The spring semester is well under way. If you’re a student, your first set of exams (or celebrations as I like to call them) is probably right around the corner. This is your chance to show what you know and see for yourself the progress that you’ve made since the beginning of the semester. Get psyched!
As you study for your exams, there are certain guidelines or rules that will help you get the most out of your valuable time. There are also certain rules that will ensure that you get the least out of your time. In last month’s video blog, I discussed the ten rules of bad studying from Dr. Barbara Oakley’s best selling book “A Mind for Numbers: How to Excel at Math an Science (Even If You Flunked Algebra)”. In this month’s video blog, as well as next month’s, I discuss the ten rules of good studying from Dr. Oakley’s outstanding book.
Please read the first five rules of good studying listed below (taken directly from “A Mind for Numbers” with the author’s permission). Then watch this month’s video blog where I talk about how to apply these five rules to learn more in less time in any science or math class. Stay tuned next month for the last five rules of good studying.
1) Use recall.
After you read a page, look away and recall the main ideas. Highlight very little, and never highlight anything you haven’t put in your mind first by recalling. Try recalling main ideas when you are walking to class or in a different room from where you originally learned it. An ability to recall—to generate the ideas from inside yourself—is one of the key indicators of good learning.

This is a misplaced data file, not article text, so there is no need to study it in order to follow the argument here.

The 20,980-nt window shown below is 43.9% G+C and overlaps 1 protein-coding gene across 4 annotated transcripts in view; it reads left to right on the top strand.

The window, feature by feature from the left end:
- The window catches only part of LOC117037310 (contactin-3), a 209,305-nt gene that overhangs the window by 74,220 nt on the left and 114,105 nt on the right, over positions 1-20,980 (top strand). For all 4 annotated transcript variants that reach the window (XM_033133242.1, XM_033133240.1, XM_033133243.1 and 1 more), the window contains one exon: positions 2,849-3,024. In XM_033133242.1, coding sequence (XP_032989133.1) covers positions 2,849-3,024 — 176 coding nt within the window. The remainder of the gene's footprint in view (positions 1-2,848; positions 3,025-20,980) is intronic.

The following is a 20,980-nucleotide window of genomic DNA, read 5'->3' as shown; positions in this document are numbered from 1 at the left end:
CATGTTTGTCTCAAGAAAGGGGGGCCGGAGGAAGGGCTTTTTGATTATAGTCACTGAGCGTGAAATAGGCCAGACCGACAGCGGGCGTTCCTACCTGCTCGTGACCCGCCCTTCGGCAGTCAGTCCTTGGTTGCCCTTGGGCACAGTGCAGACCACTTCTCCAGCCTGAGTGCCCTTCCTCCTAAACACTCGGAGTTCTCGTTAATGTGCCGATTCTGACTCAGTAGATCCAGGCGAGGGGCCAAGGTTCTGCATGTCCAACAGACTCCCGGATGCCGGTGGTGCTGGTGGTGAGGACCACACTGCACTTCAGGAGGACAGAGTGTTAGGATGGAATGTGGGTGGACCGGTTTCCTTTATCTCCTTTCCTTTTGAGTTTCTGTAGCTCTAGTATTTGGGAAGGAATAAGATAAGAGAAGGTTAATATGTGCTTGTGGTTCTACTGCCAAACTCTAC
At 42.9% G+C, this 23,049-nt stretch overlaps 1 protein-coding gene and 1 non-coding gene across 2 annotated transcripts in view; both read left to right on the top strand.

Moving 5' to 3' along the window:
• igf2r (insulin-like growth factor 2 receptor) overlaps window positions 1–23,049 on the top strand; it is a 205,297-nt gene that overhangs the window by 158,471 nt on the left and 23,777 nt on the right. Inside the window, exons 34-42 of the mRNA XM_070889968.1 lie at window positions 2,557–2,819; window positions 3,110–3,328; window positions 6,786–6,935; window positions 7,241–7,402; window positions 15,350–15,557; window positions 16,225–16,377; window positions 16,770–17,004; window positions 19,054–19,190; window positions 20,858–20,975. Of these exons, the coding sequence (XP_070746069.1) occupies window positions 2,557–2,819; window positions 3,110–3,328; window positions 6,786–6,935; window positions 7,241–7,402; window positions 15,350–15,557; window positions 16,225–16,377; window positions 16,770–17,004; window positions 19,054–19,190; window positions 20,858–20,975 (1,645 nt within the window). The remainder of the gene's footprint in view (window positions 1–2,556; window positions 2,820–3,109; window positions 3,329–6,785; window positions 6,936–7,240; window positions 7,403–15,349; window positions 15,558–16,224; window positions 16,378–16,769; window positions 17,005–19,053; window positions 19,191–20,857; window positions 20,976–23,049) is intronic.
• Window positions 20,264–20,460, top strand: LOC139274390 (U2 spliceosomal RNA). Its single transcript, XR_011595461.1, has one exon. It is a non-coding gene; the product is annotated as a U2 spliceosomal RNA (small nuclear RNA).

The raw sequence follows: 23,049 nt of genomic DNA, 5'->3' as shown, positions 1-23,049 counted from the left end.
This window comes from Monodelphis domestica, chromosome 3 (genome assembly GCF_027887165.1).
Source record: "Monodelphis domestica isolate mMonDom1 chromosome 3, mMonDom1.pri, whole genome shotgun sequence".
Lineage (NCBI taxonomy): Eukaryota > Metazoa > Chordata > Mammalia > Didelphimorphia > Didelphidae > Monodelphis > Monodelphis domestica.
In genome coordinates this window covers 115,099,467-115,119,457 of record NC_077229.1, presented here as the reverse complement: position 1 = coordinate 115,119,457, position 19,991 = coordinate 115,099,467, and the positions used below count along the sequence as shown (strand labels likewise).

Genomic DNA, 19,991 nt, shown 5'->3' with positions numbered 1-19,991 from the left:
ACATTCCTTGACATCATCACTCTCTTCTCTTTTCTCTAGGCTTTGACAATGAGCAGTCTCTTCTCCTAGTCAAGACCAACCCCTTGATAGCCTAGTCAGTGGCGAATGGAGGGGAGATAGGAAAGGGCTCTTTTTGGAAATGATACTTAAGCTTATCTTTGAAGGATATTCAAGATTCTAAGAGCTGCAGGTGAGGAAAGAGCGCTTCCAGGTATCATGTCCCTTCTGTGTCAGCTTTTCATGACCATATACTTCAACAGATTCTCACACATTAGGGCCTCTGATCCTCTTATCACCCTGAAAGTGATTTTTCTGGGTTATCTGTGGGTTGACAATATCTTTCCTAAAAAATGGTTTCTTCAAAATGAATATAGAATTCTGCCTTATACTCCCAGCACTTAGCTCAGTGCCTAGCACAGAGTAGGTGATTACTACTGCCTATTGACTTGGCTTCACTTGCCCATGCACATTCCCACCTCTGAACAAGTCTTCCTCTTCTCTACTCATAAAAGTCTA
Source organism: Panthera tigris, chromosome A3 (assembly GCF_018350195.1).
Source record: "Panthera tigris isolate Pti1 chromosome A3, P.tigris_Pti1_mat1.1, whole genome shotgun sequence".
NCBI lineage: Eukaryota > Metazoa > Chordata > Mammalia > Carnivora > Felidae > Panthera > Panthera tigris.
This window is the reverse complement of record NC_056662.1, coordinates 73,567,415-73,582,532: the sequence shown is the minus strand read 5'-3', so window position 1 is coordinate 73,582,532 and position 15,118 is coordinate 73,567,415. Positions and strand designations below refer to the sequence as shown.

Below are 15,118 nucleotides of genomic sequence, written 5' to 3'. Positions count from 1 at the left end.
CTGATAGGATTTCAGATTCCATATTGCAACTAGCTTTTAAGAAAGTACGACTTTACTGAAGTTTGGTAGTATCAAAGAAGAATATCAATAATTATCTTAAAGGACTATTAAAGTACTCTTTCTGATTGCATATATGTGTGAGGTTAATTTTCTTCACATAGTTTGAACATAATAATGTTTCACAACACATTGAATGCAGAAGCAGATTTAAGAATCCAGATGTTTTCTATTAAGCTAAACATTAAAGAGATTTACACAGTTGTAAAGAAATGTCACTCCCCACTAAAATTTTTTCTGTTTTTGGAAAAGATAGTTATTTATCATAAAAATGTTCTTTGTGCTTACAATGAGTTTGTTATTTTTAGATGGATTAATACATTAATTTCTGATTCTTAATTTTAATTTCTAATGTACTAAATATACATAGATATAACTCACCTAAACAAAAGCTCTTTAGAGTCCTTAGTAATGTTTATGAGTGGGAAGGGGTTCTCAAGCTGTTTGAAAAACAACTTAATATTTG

2) Test yourself.
On everything. All the time. Flash cards are your friend.
3) Chunk your problems.
Chunking is understanding and practicing with a problem solution so that it can all come to mind in a flash. After you solve a problem, rehearse it. Make sure you can solve it cold—every step. Pretend it’s a song and learn to play it over and over again in your mind, so the information combines into one smooth chunk you can pull up whenever you want.
4) Space your repetition.
Spread out your learning in any subject a little every day, just like an athlete. Your brain is like a muscle—it can handle only a limited amount of exercise on one subject at a time.
5) Alternate different problem‐solving techniques during your practice.
Never practice too long at any one session using only one problem‐solving technique— after a while, you are just mimicking what you did on the previous problem. Mix it up and work on different types of problems. This teaches you both how and when to use a technique. (Books generally are not set up this way, so you’ll need to do this on your own.) After every assignment and test, go over your errors, make sure you understand why you made them, and then rework your solutions. To study most effectively, handwrite (don’t type) a problem on one side of a flash card and the solution on the other. (Handwriting builds stronger neural structures in memory than typing.) You might also photograph the card if you want to load it into a study app on your smartphone. Quiz yourself randomly on different types of problems. Another way to do this is to randomly flip through your book, pick out a problem, and see whether you can solve it cold.
Good luck on your celebrations!